- Author: Nadia Zane
Mosquitoes are often associated with summer, but recent warm weather has started mosquito season early. The itchy bites and annoying buzzing are usually all that concerns us, but mosquitoes can also transmit harmful pathogens to
In order to propagate, mosquitoes need water. Depending on the species, they may lay their eggs on standing water or on soil that will eventually be inundated. Eggs can be single or in “rafts” of 100 or more. Eggs laid on water will usually hatch within a few days; eggs on soil can stay viable for several years, waiting for a time when water floods the area, creating a favorable environment for the larvae to grow in.
When mosquito eggs hatch, they go through 3 larval stages. After the fourth molting they become pupae; they emerge from the final molt as adults. The process from hatching to adult is rapid, taking as little as 7 days. Males emerge and start mating whereas females, who are typically the bloodsuckers of the mosquito family, search for blood and the protein it provides for egg production.
California has over 50 species of mosquito, most of which do not bother humans. There are several genera, however, that carry harmful diseases:
• Culex spp: vector for West Nile Virus (see below)
• Anopheles spp: carrier for human malaria, vector for canine heartworm
• Aedes spp: carrier of Dengue hemorrhagic fever, Japanese encephalitis, others
West Nile Virus (WNV) has been a major concern since its arrival in New York in 1999, and subsequent spread westward to cover the entire continental United States. Culex spp act as vectors, transmitng WNV between birds, humans, and domestic animals. Roughly 80% of people infected with WNV develop mild symptoms such as fever, headache, nausea, or skin rash. However, about 1 in 150 of infected people develop severe neurological symptoms, which can lead to death.
• Birdbaths should be emptied at lease once a week.
• Unused planting saucers should be stored upside-down; those in use should be dumped on a regular basis.
• Roof gutters can become clogged with debris, so clean a couple of times a year to keep water running smoothly.
• Pools are great places for mosquitoes. Chlorine does not kill mosquitoes, so maintain water quality and keep covered. Do not let water collect on top of the cover.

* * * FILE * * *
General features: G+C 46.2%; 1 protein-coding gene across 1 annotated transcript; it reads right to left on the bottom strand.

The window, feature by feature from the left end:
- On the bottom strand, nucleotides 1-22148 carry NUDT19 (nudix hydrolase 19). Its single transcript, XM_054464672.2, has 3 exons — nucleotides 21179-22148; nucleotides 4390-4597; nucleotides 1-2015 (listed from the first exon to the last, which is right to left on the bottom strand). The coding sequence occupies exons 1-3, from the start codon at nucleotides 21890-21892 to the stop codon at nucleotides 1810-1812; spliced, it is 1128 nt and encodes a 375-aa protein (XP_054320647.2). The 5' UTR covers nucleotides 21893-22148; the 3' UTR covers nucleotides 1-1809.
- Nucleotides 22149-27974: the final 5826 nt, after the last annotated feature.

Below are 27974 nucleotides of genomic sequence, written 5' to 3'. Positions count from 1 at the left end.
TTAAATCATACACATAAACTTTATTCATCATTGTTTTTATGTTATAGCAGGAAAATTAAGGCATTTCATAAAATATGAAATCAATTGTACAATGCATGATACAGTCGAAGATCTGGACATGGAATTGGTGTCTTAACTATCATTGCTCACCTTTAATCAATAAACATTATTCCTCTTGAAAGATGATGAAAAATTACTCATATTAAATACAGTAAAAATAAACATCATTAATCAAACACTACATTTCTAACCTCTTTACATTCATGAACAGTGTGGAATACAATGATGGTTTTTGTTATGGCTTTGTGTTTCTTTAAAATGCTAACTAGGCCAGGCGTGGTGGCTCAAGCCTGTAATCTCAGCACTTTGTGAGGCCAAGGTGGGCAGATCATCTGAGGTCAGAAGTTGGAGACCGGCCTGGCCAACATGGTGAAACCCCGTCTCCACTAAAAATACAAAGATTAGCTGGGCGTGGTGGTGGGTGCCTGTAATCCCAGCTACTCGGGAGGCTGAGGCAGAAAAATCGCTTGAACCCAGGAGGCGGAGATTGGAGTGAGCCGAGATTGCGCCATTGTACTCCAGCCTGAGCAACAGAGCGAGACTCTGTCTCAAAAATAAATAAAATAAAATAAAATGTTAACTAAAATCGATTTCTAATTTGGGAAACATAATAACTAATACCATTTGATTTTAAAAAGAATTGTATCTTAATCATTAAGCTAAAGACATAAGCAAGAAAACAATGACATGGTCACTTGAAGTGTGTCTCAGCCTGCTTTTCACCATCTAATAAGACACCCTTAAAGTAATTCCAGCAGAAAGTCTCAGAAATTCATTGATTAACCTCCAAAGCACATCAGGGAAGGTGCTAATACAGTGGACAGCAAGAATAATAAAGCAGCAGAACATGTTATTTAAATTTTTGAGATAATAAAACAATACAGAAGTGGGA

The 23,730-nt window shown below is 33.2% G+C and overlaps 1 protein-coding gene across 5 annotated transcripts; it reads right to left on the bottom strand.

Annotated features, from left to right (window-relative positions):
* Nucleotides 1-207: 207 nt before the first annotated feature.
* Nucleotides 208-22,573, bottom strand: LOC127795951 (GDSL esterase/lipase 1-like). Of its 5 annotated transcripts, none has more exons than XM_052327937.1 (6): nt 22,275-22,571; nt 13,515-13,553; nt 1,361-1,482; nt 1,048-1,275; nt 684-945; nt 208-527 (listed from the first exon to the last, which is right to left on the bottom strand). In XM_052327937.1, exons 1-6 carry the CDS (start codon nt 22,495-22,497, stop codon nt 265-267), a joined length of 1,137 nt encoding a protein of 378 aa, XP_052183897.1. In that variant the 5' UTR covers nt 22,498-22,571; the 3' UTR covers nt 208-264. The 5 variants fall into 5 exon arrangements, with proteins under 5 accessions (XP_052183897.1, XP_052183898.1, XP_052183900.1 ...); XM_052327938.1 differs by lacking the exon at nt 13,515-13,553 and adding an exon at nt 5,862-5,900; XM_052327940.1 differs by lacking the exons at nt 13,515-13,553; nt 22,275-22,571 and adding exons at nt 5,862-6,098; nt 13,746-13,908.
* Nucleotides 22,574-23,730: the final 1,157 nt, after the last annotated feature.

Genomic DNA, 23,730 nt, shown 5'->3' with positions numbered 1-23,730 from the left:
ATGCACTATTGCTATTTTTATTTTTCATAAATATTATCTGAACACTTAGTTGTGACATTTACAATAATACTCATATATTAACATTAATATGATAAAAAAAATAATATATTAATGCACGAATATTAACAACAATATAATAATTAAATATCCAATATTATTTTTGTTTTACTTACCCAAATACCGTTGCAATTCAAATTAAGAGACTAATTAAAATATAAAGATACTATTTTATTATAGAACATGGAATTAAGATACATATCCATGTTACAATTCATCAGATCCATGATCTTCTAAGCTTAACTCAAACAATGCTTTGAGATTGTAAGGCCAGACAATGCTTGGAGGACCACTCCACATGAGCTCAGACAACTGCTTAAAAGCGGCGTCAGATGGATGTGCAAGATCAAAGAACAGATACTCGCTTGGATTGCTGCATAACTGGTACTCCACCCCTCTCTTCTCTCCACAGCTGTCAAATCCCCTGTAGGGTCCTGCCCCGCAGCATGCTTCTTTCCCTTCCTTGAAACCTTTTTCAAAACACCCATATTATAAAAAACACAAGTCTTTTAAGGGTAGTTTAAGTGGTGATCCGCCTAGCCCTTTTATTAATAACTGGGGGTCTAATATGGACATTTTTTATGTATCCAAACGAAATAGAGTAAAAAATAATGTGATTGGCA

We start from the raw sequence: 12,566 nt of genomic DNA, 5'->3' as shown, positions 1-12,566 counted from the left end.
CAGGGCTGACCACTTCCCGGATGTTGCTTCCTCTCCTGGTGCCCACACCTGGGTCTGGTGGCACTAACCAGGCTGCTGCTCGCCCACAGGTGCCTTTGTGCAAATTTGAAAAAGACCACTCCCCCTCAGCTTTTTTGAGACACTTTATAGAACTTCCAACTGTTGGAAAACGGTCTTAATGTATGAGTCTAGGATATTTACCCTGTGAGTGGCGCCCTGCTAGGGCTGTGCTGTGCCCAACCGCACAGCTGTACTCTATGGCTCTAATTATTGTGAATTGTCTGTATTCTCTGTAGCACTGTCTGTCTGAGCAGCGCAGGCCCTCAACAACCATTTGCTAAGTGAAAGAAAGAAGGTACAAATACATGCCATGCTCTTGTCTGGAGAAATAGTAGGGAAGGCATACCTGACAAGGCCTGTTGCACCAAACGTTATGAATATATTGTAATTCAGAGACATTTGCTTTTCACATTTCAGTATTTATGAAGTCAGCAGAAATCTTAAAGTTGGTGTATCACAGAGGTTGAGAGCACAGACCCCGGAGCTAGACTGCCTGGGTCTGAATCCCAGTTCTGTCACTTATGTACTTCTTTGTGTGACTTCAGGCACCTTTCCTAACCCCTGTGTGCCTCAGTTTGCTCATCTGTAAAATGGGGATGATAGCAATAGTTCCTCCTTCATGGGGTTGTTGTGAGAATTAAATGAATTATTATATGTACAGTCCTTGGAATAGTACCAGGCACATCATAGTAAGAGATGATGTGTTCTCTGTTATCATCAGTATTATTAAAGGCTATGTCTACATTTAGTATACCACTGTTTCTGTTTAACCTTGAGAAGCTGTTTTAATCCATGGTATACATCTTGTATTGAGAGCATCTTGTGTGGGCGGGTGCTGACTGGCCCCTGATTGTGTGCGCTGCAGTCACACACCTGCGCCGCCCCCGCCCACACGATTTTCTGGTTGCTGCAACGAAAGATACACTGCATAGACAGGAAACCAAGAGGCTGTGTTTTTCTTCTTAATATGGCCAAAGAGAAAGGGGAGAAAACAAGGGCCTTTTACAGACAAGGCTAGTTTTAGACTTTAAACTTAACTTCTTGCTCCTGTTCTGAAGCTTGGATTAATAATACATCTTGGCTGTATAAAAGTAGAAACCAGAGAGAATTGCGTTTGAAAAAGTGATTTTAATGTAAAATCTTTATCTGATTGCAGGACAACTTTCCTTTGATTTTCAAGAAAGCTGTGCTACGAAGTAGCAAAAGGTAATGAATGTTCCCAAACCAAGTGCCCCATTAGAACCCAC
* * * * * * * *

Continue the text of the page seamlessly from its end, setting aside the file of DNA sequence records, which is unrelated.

• Poorly drained areas such as low spots in your lawn or on hard surfaces can collect water. Install drainage or fill in areas as necessary.
Taking personal precautions will also help to prevent bites. Avoid being outside when mosquitoes are most active. For Culex spp this is typically at dawn and dusk. If you must be outside, wear long sleeves, pants, and a hat. Use mosquito repellant containing DEET, Picaridin, or oil of lemon eucalyptus. Prevent mosquitoes from entering your home by maintaining screens on windows and doors.
Biological controls at the larval stage (larvicides) are the most selective method, meaning they target the mosquitoes while being safe for other wildlife, humans, and domestic animals. Bti (Bacillus thuringiensis ssp. israelensis) is a commonly used bacteria in water features without flowing water (moving water suffocates mosquito eggs and larvae). The mosquito larvae eat the bacteria, which kills them before they can grow into adults. It comes in solid and liquid forms.
Another biological control agent is the use of mosquitofish (Gambusia affinis) in ponds or unused pools. These little minnows will eat mosquito larvae and are available free from the San Joaquin County Mosquito and Vector Control District. In favorable conditions they can become established and provide long-term mosquito control.
There are also pesticides to kill mosquitoes at the adult stage, though these tend to be short-term solutions. Before using any product, always read and carefully follow all precautions and safety recommendations given on the container label.
Wild birds act as a reservoir of WNV, so the California Department of Public Health has set up a hotline to report suspicious dead birds and squirrels. Be sure to collect information on the location of the animal, a description (color, size, type), when you found it, and condition of the animal when found (intact, run over, etc). The hotline phone number is 1.877.968.2473, or visit the West Nile Virus and Dead Bird website at:westnile.ca.gov/report_wnv.php.
Other helpful resources are listed below:
UC Integrated Pest Management
SJ County Mosquito and Vector Control District (free mosquitofish)